N O T E S
Preface
1. For more information on my use of foia in this Duke University Press series, see
Price 2004b: 355–61.
2. For information on the Cambridge Working Group, see http:// www . cambridge
workinggroup . org / ; information on Scientists for Science is available at http:// www
. scientistsforscience . org / . Accessed 8/15/14.
3. I am grateful to Roberto González for suggesting the theme of dual personality
features after reading an early draft of this preface.
O N E
Political Economy and Intelligence
1. President Truman used the fifty- six- page, top secret “Park Report” to discredit, and
disband, the oss as an amateurish outfit, infiltrated by communists.
2. iris later became the Bureau of Intelligence Research.
3. The span of time between the dissolution of the oss (October 1, 1945) and the es-
tablishment of the cia (July 26, 1947) was 664 days.
4. While the cia viewed the rising anticolonialist movement as a potential threat,
anthropologists like John Embree, Raymond Kennedy, and Jack Harris championed
these transformations as hopeful developments. Ironically, the cia had tried to recruit
Jack Harris, though he declined its ofer in part because the oss had broken promises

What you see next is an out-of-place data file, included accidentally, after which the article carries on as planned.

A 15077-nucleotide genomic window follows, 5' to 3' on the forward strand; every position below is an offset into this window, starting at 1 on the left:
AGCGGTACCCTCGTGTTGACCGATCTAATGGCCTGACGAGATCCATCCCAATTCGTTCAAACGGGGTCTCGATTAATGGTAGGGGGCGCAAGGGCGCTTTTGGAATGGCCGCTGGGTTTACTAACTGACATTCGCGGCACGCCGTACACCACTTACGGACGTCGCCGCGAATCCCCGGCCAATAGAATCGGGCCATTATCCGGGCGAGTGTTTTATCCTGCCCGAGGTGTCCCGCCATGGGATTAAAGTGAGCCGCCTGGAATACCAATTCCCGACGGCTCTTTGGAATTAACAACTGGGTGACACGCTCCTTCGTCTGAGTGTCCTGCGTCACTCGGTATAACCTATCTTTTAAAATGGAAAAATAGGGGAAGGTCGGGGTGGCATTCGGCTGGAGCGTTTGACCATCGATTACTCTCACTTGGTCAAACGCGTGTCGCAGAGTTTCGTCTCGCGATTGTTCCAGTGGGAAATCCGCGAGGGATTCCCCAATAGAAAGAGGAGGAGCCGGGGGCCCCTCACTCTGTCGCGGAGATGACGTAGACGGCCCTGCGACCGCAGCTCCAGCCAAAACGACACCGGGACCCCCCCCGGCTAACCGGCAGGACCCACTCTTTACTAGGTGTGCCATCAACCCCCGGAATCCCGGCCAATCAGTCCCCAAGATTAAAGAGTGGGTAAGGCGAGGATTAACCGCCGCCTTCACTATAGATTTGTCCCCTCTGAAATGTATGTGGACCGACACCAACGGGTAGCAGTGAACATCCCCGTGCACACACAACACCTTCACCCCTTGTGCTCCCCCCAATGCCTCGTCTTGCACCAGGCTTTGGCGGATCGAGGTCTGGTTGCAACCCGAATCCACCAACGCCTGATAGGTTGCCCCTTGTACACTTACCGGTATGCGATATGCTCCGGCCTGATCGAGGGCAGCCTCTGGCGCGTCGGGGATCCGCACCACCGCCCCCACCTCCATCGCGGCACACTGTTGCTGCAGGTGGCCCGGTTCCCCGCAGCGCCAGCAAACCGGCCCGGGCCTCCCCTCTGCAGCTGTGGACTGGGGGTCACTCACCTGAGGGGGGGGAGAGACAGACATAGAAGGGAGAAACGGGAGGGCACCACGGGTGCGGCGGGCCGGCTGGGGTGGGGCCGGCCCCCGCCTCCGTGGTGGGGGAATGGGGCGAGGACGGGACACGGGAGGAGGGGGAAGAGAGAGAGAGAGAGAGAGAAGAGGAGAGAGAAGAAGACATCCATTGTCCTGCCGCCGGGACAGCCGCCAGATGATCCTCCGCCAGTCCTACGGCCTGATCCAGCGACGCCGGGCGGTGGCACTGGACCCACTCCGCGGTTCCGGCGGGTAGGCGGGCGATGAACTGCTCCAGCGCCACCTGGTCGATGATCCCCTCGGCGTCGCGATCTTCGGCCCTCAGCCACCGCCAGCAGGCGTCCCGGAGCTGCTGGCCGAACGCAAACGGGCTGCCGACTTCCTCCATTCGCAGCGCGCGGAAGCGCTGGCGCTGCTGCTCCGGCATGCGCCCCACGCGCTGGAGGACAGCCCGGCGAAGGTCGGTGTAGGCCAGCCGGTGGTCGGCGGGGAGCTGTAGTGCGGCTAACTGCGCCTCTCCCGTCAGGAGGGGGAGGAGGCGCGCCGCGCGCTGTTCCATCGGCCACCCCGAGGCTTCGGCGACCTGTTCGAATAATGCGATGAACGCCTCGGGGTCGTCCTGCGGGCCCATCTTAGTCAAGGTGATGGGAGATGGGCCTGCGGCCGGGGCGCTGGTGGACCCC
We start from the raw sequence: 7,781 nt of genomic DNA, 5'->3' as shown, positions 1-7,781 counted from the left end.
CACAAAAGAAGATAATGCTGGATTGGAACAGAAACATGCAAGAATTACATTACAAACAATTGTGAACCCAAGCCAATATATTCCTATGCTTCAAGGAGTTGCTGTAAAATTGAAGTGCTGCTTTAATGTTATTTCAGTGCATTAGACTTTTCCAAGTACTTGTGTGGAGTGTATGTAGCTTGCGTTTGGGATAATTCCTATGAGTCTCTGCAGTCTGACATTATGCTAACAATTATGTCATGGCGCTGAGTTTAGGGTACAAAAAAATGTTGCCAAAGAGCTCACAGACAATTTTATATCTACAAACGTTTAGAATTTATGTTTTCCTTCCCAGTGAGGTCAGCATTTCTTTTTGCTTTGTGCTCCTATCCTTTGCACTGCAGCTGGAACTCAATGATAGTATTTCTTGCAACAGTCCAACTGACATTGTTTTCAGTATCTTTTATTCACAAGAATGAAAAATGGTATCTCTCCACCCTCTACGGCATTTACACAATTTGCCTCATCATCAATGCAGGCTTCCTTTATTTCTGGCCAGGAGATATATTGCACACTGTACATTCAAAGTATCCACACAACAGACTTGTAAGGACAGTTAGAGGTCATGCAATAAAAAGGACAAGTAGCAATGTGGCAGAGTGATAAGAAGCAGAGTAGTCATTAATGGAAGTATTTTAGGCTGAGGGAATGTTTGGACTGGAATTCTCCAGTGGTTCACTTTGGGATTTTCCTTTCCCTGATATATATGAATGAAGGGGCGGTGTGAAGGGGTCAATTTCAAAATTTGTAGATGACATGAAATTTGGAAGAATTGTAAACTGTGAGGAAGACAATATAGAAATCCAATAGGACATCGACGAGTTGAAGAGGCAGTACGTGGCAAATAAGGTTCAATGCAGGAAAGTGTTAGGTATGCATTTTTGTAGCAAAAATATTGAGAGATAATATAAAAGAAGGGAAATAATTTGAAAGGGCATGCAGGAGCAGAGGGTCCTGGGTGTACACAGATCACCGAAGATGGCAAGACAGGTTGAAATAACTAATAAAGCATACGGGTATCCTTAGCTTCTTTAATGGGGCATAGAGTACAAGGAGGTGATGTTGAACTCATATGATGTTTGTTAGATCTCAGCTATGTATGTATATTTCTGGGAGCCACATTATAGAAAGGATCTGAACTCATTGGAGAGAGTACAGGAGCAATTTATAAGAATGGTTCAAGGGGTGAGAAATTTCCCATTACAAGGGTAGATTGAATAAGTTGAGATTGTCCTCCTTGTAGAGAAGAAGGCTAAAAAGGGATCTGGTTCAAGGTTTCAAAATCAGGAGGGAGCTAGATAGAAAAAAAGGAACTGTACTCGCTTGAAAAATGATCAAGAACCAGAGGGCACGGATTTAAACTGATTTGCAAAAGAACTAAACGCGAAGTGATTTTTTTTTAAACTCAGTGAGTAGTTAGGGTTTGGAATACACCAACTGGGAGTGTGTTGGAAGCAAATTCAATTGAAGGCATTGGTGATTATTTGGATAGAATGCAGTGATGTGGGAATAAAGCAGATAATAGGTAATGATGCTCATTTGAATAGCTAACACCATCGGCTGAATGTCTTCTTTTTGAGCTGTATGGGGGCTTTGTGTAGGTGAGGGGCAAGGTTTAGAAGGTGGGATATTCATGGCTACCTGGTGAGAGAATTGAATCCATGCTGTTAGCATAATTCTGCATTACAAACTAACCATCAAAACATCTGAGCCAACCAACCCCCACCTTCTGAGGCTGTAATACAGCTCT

to individuals who had helped him out of “difficult situations” during the war (Melvern
1995: 55).
5. The 1954 Doolittle Commission was appointed by President Eisenhower to evaluate
the range of secret work undertaken by the cia.
6. Peter Richardson reports that the cia undertook retaliatory action against Ramparts,
including increased surveillance on the magazine’s staf and a range of “dirty tricks to
hurt their circulation,” and other acts that included considerations of blackmail against
vulnerable staf (Richardson 2009: 79–80).
7. These New York Times articles included De Onis 1967; Emerson 1967; Farnsworth
1967; Flint 1967; Fox, 1967; Herbers 1967; Kenworthy 1967a, 1967b; Lelyveld 1968; nyt
1967a, 1967b, 1967c; Reed 1967; Sheehan 1967a, 1967b, 1967c, 1967d; and Turner 1967.
8. In 1974, John Marks published a methodologically improved efort to identify cia
agents in his essay “How to Spot a Spook,” which focused particularly on identifying
embassy “po litical officers” (Marks 1974).
9. John Ehrlichman and H. R. Halderman met with Helms on June 23, 1972, to request
that the cia disrupt the fbi’s Watergate investigation (Powers 1976: 54).
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